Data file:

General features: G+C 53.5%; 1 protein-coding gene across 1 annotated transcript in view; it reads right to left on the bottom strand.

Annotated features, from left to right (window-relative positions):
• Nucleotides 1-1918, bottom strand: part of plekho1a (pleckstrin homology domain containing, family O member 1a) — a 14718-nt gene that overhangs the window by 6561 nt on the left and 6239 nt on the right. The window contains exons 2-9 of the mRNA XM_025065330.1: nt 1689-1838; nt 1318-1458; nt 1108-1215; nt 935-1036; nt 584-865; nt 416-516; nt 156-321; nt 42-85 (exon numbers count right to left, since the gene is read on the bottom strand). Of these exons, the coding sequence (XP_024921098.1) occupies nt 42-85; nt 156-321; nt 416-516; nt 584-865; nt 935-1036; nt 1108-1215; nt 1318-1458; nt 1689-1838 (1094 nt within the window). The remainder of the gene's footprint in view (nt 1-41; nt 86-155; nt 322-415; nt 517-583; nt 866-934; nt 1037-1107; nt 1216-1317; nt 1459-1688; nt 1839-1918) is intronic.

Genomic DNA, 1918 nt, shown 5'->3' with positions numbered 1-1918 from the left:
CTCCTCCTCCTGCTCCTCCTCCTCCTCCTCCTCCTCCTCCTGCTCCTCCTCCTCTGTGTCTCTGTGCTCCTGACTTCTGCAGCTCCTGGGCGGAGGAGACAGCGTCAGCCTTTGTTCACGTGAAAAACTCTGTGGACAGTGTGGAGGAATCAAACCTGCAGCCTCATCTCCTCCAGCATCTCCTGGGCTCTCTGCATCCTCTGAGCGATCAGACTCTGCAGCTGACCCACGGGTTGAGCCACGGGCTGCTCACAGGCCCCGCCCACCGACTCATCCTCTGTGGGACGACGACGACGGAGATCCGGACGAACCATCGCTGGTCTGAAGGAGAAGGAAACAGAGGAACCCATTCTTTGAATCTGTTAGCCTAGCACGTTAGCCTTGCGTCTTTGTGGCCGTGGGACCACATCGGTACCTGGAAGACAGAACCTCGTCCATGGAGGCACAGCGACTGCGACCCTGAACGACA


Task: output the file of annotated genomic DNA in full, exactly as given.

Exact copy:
General features: G+C 53.5%; 1 protein-coding gene across 1 annotated transcript in view; it reads right to left on the bottom strand.

Annotated features, from left to right (window-relative positions):
• Nucleotides 1-1918, bottom strand: part of plekho1a (pleckstrin homology domain containing, family O member 1a) — a 14718-nt gene that overhangs the window by 6561 nt on the left and 6239 nt on the right. The window contains exons 2-9 of the mRNA XM_025065330.1: nt 1689-1838; nt 1318-1458; nt 1108-1215; nt 935-1036; nt 584-865; nt 416-516; nt 156-321; nt 42-85 (exon numbers count right to left, since the gene is read on the bottom strand). Of these exons, the coding sequence (XP_024921098.1) occupies nt 42-85; nt 156-321; nt 416-516; nt 584-865; nt 935-1036; nt 1108-1215; nt 1318-1458; nt 1689-1838 (1094 nt within the window). The remainder of the gene's footprint in view (nt 1-41; nt 86-155; nt 322-415; nt 517-583; nt 866-934; nt 1037-1107; nt 1216-1317; nt 1459-1688; nt 1839-1918) is intronic.

Genomic DNA, 1918 nt, shown 5'->3' with positions numbered 1-1918 from the left:
CTCCTCCTCCTGCTCCTCCTCCTCCTCCTCCTCCTCCTCCTGCTCCTCCTCCTCTGTGTCTCTGTGCTCCTGACTTCTGCAGCTCCTGGGCGGAGGAGACAGCGTCAGCCTTTGTTCACGTGAAAAACTCTGTGGACAGTGTGGAGGAATCAAACCTGCAGCCTCATCTCCTCCAGCATCTCCTGGGCTCTCTGCATCCTCTGAGCGATCAGACTCTGCAGCTGACCCACGGGTTGAGCCACGGGCTGCTCACAGGCCCCGCCCACCGACTCATCCTCTGTGGGACGACGACGACGGAGATCCGGACGAACCATCGCTGGTCTGAAGGAGAAGGAAACAGAGGAACCCATTCTTTGAATCTGTTAGCCTAGCACGTTAGCCTTGCGTCTTTGTGGCCGTGGGACCACATCGGTACCTGGAAGACAGAACCTCGTCCATGGAGGCACAGCGACTGCGACCCTGAACGACA